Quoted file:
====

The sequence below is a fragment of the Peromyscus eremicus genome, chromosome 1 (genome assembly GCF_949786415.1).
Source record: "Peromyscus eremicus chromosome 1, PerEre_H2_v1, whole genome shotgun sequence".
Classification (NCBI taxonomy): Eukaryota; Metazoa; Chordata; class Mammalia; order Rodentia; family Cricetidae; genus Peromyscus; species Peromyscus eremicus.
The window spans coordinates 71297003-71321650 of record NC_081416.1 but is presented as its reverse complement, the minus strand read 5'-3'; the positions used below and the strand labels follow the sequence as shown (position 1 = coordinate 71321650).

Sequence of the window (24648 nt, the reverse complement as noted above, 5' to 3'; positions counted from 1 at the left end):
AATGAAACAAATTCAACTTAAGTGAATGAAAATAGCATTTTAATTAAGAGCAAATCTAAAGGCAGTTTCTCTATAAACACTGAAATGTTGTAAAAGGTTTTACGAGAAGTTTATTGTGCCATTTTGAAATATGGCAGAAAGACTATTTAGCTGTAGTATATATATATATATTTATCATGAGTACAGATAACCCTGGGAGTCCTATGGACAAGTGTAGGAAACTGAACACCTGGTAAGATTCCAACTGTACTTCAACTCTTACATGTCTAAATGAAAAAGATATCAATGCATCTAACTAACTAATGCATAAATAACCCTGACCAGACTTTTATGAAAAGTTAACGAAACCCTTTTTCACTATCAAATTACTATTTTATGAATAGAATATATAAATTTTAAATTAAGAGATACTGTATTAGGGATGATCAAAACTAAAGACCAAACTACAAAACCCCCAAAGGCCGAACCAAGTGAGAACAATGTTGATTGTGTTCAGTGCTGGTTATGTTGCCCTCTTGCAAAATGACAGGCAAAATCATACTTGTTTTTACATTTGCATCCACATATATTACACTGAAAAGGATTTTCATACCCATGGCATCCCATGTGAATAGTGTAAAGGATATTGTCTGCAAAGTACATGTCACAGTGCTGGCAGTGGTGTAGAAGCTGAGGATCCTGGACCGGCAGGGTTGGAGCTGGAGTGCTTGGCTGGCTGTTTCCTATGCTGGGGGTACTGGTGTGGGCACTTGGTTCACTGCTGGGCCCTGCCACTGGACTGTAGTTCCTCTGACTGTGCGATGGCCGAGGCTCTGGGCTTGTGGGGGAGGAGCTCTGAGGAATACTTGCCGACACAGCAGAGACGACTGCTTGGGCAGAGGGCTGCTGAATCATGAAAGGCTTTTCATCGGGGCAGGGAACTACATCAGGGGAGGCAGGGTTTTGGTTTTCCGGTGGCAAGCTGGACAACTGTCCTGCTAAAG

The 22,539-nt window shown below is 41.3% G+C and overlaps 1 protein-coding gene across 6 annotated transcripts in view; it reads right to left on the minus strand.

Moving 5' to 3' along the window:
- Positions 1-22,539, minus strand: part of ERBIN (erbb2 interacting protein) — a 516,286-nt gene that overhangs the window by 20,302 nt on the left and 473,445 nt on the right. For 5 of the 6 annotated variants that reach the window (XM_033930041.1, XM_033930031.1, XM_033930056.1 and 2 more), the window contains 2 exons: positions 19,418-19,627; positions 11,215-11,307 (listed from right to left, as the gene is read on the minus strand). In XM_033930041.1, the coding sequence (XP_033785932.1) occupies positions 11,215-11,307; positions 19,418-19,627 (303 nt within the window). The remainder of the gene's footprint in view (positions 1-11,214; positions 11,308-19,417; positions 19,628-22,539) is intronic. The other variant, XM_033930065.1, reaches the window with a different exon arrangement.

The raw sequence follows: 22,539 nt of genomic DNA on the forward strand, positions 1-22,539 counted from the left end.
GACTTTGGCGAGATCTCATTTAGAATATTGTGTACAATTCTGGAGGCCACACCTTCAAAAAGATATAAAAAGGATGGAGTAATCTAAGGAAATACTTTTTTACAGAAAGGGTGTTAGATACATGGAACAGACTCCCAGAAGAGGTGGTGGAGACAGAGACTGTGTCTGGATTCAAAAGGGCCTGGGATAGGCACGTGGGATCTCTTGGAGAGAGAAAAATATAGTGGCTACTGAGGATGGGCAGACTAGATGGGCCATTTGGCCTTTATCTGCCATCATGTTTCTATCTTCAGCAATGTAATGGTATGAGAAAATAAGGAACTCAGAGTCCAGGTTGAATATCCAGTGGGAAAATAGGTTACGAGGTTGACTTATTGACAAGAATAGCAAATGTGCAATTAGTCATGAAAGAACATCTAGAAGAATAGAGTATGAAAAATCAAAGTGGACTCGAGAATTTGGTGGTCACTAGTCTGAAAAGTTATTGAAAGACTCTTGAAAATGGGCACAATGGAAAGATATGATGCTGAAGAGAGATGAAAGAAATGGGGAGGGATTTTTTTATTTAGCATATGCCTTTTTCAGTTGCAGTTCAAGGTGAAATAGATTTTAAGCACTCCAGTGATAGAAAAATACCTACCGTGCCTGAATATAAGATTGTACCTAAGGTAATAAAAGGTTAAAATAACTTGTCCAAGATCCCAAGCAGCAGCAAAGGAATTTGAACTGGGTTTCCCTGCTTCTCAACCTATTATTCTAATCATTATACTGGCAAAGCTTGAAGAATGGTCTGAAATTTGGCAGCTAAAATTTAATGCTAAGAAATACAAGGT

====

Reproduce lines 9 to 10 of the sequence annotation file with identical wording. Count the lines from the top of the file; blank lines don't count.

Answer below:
- Positions 1-22,539, minus strand: part of ERBIN (erbb2 interacting protein) — a 516,286-nt gene that overhangs the window by 20,302 nt on the left and 473,445 nt on the right. For 5 of the 6 annotated variants that reach the window (XM_033930041.1, XM_033930031.1, XM_033930056.1 and 2 more), the window contains 2 exons: positions 19,418-19,627; positions 11,215-11,307 (listed from right to left, as the gene is read on the minus strand). In XM_033930041.1, the coding sequence (XP_033785932.1) occupies positions 11,215-11,307; positions 19,418-19,627 (303 nt within the window). The remainder of the gene's footprint in view (positions 1-11,214; positions 11,308-19,417; positions 19,628-22,539) is intronic. The other variant, XM_033930065.1, reaches the window with a different exon arrangement.

The raw sequence follows: 22,539 nt of genomic DNA on the forward strand, positions 1-22,539 counted from the left end.